LAC DE PAYOLLE, France — Adam Yates didn't know what hit him.
On the attack in the Tour de France, the British rider was suddenly performing a somersault in midair after an inflatable arch marking the final kilometer collapsed and hit him during a bizarre finale to Friday's seventh stage.
Yates hit the ground hard, bloodying his chin and bruising his shoulder. Still, he was able to get back on his bike and reach the finish shortly after his countryman Steve Cummings won the first of four stages in the Pyrenees with a solo attack on the Col d'Aspin climb.
"I had no time to react," Yates said after getting his chin stitched up. "It's a good thing it was just me on my own. It could have been a lot worse with the peloton sprinting at 70 kph (45 mph). ... I can't tell you what happened. The barrier came down."
Fortunately, his day only got better. Organizers later revised his time and he rose to second in the overall standings, 5 minutes 50 seconds behind race leader Greg Van Avermaet of Belgium.
The 23-year-old Yates also earned the white jersey as the Tour's highest-placed young rider after officials took the finishing times three kilometers from the end of the 162.5-kilometer (101-mile) leg from L'Isle-Jourdain to Lac de Payolle.
"It won't make a big difference because there was a downhill and flat portion before the finish," said Thierry Gouvenou, the Tour technical director. "It was a major incident, but we have the means to deal with it."
Van Avermaet, who was in a breakaway with Cummings, held on to the overall leader's yellow jersey he claimed two days earlier. Overall favorites Chris Froome and Nairo Quintana finished in the main pack.
Froome, Quintana, and other riders had to lift the crumpled arch — known as the "flamme rouge" for the red flag it holds — off the ground and slip their bikes underneath it.
Julian Alaphilippe is third in the overall standings, 5:51 behind, with Alejandro Valverde fourth, 5:53 back.
"I did not plan to be in a breakaway," Van Avermaet said. "I'm not a good climber, I'm a classic rider, and the big favorites did not see me as a threat."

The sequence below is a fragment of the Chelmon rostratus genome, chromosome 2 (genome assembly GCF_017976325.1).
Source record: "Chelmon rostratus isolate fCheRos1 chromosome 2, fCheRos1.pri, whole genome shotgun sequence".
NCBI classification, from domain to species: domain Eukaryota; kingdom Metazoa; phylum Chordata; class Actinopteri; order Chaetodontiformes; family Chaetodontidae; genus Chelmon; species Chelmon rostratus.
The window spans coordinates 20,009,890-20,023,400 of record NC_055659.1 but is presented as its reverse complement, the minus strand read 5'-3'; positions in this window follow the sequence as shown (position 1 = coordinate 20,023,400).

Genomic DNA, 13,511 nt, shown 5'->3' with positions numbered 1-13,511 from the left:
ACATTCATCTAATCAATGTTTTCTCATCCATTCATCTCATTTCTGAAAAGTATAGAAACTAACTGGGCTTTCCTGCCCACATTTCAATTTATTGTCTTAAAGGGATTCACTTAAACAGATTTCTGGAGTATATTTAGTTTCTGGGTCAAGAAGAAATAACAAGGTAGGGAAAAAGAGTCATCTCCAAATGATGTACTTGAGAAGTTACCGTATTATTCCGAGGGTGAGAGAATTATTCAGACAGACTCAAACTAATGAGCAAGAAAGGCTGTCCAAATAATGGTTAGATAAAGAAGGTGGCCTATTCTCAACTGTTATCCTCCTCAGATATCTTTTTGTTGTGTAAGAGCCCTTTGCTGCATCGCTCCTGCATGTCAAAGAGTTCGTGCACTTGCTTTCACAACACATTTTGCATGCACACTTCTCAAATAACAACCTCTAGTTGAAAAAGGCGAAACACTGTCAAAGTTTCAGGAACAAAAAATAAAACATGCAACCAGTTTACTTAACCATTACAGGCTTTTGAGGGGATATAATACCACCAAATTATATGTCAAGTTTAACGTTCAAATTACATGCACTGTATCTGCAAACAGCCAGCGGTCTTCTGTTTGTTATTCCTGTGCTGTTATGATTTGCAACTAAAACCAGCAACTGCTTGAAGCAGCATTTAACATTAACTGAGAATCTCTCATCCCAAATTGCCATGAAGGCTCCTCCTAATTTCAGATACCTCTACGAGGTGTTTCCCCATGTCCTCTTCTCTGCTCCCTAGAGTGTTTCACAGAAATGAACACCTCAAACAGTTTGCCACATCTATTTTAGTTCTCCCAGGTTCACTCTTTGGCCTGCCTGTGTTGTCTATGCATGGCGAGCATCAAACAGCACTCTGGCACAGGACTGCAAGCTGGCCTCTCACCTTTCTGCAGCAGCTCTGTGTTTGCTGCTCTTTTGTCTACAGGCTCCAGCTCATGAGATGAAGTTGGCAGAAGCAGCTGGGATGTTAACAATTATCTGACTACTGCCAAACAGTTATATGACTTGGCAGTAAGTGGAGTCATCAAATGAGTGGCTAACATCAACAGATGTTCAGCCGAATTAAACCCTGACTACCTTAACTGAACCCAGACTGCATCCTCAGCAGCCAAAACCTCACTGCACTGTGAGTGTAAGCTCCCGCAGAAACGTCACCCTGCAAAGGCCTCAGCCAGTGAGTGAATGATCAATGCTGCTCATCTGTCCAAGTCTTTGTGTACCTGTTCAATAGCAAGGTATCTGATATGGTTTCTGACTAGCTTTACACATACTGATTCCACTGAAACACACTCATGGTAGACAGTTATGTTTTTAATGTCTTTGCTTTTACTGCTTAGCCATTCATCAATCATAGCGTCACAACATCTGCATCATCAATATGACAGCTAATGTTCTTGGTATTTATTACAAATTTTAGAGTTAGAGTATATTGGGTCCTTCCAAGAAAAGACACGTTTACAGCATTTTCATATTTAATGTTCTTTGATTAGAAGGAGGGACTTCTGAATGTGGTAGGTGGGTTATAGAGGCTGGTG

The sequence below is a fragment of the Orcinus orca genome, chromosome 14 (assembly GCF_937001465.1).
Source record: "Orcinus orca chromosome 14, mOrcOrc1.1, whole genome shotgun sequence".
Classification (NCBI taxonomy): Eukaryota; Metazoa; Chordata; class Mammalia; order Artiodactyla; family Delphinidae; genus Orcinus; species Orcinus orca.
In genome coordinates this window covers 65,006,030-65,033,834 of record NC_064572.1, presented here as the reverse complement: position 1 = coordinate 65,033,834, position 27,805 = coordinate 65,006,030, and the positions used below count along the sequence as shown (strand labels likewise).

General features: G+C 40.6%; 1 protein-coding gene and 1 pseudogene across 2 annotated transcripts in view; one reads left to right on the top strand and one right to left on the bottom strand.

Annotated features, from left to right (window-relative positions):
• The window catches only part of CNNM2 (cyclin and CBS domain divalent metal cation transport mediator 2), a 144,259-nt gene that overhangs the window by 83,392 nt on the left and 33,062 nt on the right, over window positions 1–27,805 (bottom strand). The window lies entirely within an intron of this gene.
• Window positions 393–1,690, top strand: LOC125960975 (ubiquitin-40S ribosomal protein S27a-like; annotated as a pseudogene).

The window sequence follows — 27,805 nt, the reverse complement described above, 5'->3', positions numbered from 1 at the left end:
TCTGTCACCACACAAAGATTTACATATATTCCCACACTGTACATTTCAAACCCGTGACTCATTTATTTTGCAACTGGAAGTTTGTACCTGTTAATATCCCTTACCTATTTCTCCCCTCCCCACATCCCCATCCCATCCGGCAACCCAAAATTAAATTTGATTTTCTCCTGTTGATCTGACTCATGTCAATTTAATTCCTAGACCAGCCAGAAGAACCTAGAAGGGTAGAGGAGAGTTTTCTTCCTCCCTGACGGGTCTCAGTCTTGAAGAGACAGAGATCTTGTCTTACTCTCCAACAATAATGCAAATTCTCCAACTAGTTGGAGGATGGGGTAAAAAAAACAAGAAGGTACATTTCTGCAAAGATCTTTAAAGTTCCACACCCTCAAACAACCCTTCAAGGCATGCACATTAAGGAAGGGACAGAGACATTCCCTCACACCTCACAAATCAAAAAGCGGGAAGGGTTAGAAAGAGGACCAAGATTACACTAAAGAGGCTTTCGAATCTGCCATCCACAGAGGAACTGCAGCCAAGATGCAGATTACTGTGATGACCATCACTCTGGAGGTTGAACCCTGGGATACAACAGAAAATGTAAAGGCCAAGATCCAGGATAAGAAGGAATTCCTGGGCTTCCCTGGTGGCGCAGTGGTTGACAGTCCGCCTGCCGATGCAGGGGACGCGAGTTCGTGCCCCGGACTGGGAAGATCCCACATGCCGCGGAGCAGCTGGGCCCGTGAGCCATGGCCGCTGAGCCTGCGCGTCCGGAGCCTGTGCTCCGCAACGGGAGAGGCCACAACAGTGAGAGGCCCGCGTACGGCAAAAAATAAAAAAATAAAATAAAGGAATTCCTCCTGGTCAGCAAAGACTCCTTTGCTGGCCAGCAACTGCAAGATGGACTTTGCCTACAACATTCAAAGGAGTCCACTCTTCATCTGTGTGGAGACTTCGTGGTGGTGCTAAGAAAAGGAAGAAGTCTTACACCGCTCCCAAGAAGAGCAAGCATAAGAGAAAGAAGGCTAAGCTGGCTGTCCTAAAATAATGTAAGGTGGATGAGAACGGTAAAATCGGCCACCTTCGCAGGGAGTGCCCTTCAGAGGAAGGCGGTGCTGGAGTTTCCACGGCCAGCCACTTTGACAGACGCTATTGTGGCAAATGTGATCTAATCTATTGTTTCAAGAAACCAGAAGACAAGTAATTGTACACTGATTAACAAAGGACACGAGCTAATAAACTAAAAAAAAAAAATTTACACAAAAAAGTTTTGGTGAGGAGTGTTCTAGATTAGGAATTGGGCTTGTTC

Thibaut Pinot, considered one of the top French contenders, was dropped on the Aspin.
All 198 riders started the stage, marking the first time the entire peloton was still racing this late in the Tour in 103 editions.
The Aspin, which was included in the Tour for the 73rd time, was affronted from its longer southern slope, 12 kilometers at an average gradient of 6.5 percent.
Cummings was part of a 29-man breakaway featuring Van Avermaet and 2014 winner Vincenzo Nibali.
However, it was Cummings who attacked first on the Aspin and he rode solo over the summit and maintained a comfortable lead on the ensuing high-speed descent and slight rise to the finish in Lac de Payolle.
Cummings shook his head in disbelief as he approached the line then raised both arms, pumped his fist, and kissed his wrist.
"I was cooking on that climb and I thought Vincenzo would come back," Cummings said. "I thought Nibali would pass me like Marco Pantani or something and I would never be able to get on the wheel.
"But you just keep going," Cummings added. "I was on the limit the whole last climb. It was horrible, actually."
Cummings, a teammate of Mark Cavendish on Team Dimension Data, also won a stage in last year's Tour.
When the main pack reached the line 4 1/2 minutes later, Quintana and Froome were seen patting each other on the back and talking to each other, likely about the incident with the inflatable device.
Stage 8 on Saturday is a much more challenging 184-kilometer (114-mile) leg from Pau to Bagneres-de-Luchon featuring four serious climbs, beginning with the Col du Tourmalet, which is so difficult it's labeled "beyond classification."
"We've got a really big weekend coming up and there's a lot of hard racing to come," Froome said. "I would imagine we'll see bigger time gaps tomorrow."
AP Sports Writer Samuel Petrequin contributed to this report.
Andrew Dampf on Twitter: www.twitter.com/asdampf